By Neil Durham
WORTH A LOOK?: *****
WHEN?: Sunday 20 March 2022, booking to 17 April 2022
RUNTIME: 150 minutes (including 20-minute Interval)
There’s a lovely moment towards the end of this celebration of songwriters Stephen Sondheim, Marvin Hamlisch and Michel Legrand when its star Friedman, who worked with them all, encourages the audience to sing with the cast.
- Read on for reasons including how this is a heartfelt, joyous and celebratory warm hug of a show
She’s reflecting on the 2 years theatre lost to Covid and leaning into the desire for a shared and communal experience.
The show opens with Sondheim’s Being Alive from Company as if to emphasise that point and ahead of his Broadway Baby from Follies Friedman explains the song’s part in supercharging her career.
She was invited to take part in a gala of his work with just days to spare and contemplated turning it down. She took it but was heckled by an audience member unhappy Elaine Stritch wasn’t singing the song but Friedman used the knock to spur her on.
The lyrics of the song also rang true with her experience (‘My tiny flat/There’s just my cat. A bed and a chair Still I’ll stick it till I’m on a bill’) and she used the lesson to lean in to the song to inform her illustrious musical theatre career.
The ‘friends’ of the show’s title include Desmonda Cathabel who is definitely a name to look out for in the future. She sings solo and as part of a group including Friedman and recently moved from Indonesia to train at the Royal Academy of Music.
The cast also includes Friedman’s son, Alfie Friedman, who impresses as part of a group and performing the socks off Franklin Shepard, Inc from Sondheim’s Merrily We Roll Along. His mother delights in explaining he’s accomplished this without training or singing lessons.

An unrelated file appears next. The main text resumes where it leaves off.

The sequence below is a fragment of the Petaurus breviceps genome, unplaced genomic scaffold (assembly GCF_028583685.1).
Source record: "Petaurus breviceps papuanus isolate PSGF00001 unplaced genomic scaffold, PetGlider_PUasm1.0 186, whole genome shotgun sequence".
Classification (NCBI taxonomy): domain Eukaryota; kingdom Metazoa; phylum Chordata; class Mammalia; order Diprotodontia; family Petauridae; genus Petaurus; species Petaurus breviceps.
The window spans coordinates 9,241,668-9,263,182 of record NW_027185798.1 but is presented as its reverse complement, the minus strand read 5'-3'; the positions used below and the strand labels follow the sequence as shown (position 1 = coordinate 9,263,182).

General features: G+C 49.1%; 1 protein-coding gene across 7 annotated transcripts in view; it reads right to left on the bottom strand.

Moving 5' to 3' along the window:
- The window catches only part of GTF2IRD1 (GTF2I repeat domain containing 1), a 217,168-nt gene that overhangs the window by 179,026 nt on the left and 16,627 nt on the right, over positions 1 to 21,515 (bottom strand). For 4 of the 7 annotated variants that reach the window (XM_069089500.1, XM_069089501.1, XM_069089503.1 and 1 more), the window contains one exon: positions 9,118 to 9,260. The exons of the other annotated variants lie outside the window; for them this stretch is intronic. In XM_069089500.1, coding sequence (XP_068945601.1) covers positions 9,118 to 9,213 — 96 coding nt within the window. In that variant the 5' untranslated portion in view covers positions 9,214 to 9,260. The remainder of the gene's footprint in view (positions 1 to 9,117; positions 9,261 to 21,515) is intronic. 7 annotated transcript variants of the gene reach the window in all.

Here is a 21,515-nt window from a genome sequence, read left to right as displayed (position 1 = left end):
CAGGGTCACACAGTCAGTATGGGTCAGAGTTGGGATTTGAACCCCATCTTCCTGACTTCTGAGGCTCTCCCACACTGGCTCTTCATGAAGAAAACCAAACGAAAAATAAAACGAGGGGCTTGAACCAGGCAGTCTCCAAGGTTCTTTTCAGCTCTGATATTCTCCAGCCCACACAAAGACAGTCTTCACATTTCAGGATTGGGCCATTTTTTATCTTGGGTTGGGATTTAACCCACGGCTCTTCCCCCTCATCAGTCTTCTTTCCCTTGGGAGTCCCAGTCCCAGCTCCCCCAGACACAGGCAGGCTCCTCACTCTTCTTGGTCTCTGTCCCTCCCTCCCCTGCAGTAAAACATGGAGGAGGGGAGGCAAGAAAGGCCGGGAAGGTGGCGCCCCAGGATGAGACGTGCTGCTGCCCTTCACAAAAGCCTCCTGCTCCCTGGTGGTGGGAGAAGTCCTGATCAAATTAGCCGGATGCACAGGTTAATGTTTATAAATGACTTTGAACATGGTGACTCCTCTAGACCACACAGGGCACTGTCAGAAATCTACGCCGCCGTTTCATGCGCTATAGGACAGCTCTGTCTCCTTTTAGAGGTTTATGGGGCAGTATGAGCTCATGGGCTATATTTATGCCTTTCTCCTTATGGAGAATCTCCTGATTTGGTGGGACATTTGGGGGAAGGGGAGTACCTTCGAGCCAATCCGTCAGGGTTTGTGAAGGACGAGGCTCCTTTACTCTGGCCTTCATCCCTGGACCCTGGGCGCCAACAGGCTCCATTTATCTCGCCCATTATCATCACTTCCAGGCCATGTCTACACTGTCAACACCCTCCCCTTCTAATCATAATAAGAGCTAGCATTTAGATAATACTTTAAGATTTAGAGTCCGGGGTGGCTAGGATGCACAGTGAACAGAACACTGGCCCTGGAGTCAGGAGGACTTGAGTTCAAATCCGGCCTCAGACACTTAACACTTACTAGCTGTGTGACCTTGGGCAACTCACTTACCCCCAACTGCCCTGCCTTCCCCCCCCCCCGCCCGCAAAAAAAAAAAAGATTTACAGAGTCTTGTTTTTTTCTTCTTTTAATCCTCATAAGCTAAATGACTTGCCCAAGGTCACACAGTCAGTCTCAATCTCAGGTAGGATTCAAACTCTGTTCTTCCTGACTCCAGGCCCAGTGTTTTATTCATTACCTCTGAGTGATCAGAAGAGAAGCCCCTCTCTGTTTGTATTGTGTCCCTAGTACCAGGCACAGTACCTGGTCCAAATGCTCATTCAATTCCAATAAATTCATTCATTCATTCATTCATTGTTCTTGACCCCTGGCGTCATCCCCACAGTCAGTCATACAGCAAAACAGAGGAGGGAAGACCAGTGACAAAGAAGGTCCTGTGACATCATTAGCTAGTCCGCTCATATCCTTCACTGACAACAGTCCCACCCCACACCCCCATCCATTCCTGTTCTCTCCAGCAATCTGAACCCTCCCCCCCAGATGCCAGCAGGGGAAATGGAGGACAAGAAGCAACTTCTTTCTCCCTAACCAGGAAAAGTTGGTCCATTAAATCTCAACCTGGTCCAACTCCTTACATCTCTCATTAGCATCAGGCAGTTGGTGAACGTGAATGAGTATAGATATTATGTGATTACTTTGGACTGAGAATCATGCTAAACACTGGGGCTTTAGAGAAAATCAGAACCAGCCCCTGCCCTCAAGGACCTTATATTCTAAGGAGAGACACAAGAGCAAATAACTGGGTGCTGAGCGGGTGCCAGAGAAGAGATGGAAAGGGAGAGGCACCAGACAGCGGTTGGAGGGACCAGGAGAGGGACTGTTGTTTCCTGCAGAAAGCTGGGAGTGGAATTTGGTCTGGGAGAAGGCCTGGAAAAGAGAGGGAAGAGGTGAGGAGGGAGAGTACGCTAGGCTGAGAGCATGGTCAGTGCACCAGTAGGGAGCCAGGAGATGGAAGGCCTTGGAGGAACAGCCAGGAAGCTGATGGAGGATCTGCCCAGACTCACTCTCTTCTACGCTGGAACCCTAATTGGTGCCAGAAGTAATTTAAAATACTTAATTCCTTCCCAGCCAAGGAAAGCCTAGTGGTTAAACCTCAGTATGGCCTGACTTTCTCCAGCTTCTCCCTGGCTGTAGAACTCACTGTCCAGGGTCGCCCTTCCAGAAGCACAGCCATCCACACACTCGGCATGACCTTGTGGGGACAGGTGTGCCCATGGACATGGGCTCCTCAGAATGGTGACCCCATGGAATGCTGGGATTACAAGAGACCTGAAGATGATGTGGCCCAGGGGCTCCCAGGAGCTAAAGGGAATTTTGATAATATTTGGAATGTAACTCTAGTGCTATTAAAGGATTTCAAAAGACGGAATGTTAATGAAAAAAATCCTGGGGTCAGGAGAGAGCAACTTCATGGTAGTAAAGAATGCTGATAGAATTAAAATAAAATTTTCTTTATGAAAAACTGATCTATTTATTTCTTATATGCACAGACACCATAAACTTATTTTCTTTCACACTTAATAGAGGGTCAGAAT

We’re sat next to Friedman’s other son Toby in the audience and it’s touching that she also acknowledges him during thie big-hearted, warm hug of a show.
We particularly enjoyed her comic take on Nothing from A Chorus Line and the group number from that show featuring a revolving cast from the Royal Academy of Music Choir which changes each week to give the youngsters a taste of working on a London show is a nice touch.
Especially impressive is the upbeat and energetic dance number to Legrand’s The Windmills Of Your Mind which is rearranged by musical supervisor Theo Jamieson, who is the musical supervisor for the multi monsta-winning Everybody’s Talking About Jamie.
You will enjoy this this show if you like a good anecdote and Friedman has them in spades including a neat line in self-deprocating humour not least when the punchline of her joke is her physical resemblance to Susan Boyle.
This is a heartfelt, joyous and celebratory warm hug of a show that will be most enjoyed by fans of musical theatre which offers the chance to appreciate some terrific songs from the voice that was 1 of the picks of the top songwriters featured here to perform them.